Latin America: a unified strategy in defence of quality public education

published 26 September 2017 updated 28 September 2017

With a growing number of countries in Latin America hit by the privatisation and commercialisation of education, the response, coordination and strategy is reaching higher levels.

The expansion of education businesses’ strategies and the changing nature of public education systems are triggering a coordinated response from education unions across the Latin American continent. A meeting in San José, the capital of Costa Rica, last week brought together education union leaders to share their national experiences and discuss further steps to be taken collectively.

The event, co-organised by Education International’s (EI) Latin American office and the Friedrich Ebert foundation, included chapters on the role of International Financial Institutions as well as multilateral agencies in the shaping of education policy.

Reactions from the continent

Fátima Silva, vice president of EI’s Latin American region, emphasised that education systems were facing external as well as internal challenges, which called for greater unity both within countries and with organisations from abroad. Combertty Rodríguez, chief coordinator of EI’s regional office – based in Costa Rica – underlined that the shared experiences would allow participants to shape their action in the future.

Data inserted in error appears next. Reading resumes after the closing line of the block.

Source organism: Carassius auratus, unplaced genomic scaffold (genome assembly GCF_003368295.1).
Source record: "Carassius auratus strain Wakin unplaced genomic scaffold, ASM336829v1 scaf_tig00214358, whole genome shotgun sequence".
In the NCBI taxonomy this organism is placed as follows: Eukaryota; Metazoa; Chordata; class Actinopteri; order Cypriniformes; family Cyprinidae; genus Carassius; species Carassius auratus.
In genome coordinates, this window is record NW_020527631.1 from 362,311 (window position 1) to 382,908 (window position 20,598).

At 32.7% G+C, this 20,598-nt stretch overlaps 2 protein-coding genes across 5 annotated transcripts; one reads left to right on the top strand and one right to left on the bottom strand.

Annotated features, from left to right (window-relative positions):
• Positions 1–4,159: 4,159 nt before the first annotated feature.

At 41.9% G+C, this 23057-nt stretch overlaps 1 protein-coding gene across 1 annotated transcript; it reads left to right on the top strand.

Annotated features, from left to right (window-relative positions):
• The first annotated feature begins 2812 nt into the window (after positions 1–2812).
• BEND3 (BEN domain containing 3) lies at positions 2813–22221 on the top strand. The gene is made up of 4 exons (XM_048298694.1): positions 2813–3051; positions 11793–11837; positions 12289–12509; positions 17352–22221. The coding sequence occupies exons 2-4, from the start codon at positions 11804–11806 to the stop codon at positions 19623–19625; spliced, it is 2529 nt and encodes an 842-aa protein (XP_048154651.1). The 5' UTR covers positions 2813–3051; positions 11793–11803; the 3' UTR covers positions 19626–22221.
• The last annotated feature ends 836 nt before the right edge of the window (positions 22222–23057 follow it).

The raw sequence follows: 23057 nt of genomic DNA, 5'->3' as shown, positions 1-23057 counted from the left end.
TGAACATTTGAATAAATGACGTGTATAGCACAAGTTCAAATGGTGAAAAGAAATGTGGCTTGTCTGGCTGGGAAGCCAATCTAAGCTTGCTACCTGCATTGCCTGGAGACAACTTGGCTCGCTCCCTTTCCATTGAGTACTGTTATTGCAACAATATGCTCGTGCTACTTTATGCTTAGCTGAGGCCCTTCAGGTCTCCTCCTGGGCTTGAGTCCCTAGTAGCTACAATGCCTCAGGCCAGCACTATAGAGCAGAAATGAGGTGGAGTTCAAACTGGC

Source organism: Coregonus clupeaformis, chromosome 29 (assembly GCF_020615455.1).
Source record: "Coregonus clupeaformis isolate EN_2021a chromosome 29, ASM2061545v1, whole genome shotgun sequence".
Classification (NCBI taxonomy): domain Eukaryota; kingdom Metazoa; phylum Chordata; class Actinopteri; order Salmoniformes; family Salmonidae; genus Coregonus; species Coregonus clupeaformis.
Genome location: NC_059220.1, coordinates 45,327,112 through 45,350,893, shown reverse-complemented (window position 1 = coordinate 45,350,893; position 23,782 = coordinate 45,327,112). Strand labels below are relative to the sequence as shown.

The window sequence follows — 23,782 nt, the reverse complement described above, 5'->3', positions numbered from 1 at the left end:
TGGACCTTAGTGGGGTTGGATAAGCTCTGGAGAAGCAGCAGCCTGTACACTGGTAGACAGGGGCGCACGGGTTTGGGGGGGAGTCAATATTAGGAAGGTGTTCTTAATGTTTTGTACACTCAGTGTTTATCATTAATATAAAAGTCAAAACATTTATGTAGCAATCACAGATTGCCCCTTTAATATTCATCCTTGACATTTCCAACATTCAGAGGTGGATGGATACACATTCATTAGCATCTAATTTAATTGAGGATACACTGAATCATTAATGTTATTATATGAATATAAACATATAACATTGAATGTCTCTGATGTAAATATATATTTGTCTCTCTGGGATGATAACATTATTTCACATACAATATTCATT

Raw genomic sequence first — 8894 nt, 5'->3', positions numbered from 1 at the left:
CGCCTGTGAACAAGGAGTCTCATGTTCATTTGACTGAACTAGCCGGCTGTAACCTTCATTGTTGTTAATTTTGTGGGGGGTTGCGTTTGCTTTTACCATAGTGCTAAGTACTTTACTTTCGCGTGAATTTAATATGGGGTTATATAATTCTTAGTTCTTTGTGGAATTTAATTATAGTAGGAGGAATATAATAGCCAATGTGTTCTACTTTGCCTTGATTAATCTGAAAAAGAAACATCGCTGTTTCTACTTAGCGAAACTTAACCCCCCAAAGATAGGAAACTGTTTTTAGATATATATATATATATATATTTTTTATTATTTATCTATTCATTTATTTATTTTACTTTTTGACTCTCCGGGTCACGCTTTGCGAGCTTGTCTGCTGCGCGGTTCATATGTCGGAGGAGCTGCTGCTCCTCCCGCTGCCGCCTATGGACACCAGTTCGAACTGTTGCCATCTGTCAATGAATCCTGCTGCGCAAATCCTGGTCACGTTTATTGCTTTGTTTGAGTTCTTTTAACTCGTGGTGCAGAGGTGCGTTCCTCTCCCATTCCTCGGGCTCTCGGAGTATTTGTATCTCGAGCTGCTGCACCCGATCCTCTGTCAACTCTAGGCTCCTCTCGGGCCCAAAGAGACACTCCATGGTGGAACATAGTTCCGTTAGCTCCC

Great transformations

Angelo Gavrielatos and Mar Candela who lead the Global Response project at EI’s headquarters attended the meeting. Gavrielatos stressed that the privatisation and commercialisation of education were taking place “not only in specific countries, but also at global level, taking over education policy, reinterpreting and rewriting its aims for their own benefit. Private profit strategies in education are going very far,” he concluded.

Educators fight for quality education in Uruguay

The example of Uruguay helped delegates understand the far-reaching consequences of privatisation and how a coordinated union response can counter its expansion. José Olivera (FeNaPes) and Elbia Pereira (FUM-Tep) answered questions explaining how to spot, interpret and act upon signs that the education system of a country is being commercialised. Opening the debate and making space for the participation of education unions in the policy dialogue was one of the key factors that both speakers highlighted.

You can see pictures of the event by clicking here